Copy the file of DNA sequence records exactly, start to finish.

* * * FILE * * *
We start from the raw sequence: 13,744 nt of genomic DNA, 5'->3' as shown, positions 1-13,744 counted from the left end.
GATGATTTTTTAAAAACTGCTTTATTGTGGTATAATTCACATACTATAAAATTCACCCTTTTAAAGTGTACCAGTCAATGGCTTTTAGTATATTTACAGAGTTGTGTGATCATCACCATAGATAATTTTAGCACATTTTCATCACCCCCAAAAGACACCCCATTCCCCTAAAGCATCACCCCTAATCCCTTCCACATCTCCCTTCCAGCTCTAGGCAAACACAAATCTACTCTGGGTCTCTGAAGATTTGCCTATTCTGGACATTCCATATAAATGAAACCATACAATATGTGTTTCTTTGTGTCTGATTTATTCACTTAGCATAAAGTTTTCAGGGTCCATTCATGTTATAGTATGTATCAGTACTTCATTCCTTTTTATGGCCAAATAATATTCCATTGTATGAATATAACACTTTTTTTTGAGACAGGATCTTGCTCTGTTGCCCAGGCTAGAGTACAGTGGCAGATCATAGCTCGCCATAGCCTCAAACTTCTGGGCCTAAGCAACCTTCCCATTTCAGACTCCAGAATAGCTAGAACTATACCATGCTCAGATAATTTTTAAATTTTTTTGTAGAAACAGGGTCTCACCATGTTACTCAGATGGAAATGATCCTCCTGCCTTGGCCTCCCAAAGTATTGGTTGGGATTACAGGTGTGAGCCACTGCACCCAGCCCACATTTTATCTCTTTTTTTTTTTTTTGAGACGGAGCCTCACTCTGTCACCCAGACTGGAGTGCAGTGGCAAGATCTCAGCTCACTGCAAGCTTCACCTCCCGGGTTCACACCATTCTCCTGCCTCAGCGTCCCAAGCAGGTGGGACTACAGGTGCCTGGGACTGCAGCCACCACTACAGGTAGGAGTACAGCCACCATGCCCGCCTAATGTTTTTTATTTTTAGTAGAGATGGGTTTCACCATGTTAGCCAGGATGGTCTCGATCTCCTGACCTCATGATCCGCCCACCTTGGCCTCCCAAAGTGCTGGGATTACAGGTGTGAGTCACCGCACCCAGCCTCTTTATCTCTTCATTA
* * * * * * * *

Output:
We start from the raw sequence: 13,744 nt of genomic DNA, 5'->3' as shown, positions 1-13,744 counted from the left end.
GATGATTTTTTAAAAACTGCTTTATTGTGGTATAATTCACATACTATAAAATTCACCCTTTTAAAGTGTACCAGTCAATGGCTTTTAGTATATTTACAGAGTTGTGTGATCATCACCATAGATAATTTTAGCACATTTTCATCACCCCCAAAAGACACCCCATTCCCCTAAAGCATCACCCCTAATCCCTTCCACATCTCCCTTCCAGCTCTAGGCAAACACAAATCTACTCTGGGTCTCTGAAGATTTGCCTATTCTGGACATTCCATATAAATGAAACCATACAATATGTGTTTCTTTGTGTCTGATTTATTCACTTAGCATAAAGTTTTCAGGGTCCATTCATGTTATAGTATGTATCAGTACTTCATTCCTTTTTATGGCCAAATAATATTCCATTGTATGAATATAACACTTTTTTTTGAGACAGGATCTTGCTCTGTTGCCCAGGCTAGAGTACAGTGGCAGATCATAGCTCGCCATAGCCTCAAACTTCTGGGCCTAAGCAACCTTCCCATTTCAGACTCCAGAATAGCTAGAACTATACCATGCTCAGATAATTTTTAAATTTTTTTGTAGAAACAGGGTCTCACCATGTTACTCAGATGGAAATGATCCTCCTGCCTTGGCCTCCCAAAGTATTGGTTGGGATTACAGGTGTGAGCCACTGCACCCAGCCCACATTTTATCTCTTTTTTTTTTTTTTGAGACGGAGCCTCACTCTGTCACCCAGACTGGAGTGCAGTGGCAAGATCTCAGCTCACTGCAAGCTTCACCTCCCGGGTTCACACCATTCTCCTGCCTCAGCGTCCCAAGCAGGTGGGACTACAGGTGCCTGGGACTGCAGCCACCACTACAGGTAGGAGTACAGCCACCATGCCCGCCTAATGTTTTTTATTTTTAGTAGAGATGGGTTTCACCATGTTAGCCAGGATGGTCTCGATCTCCTGACCTCATGATCCGCCCACCTTGGCCTCCCAAAGTGCTGGGATTACAGGTGTGAGTCACCGCACCCAGCCTCTTTATCTCTTCATTA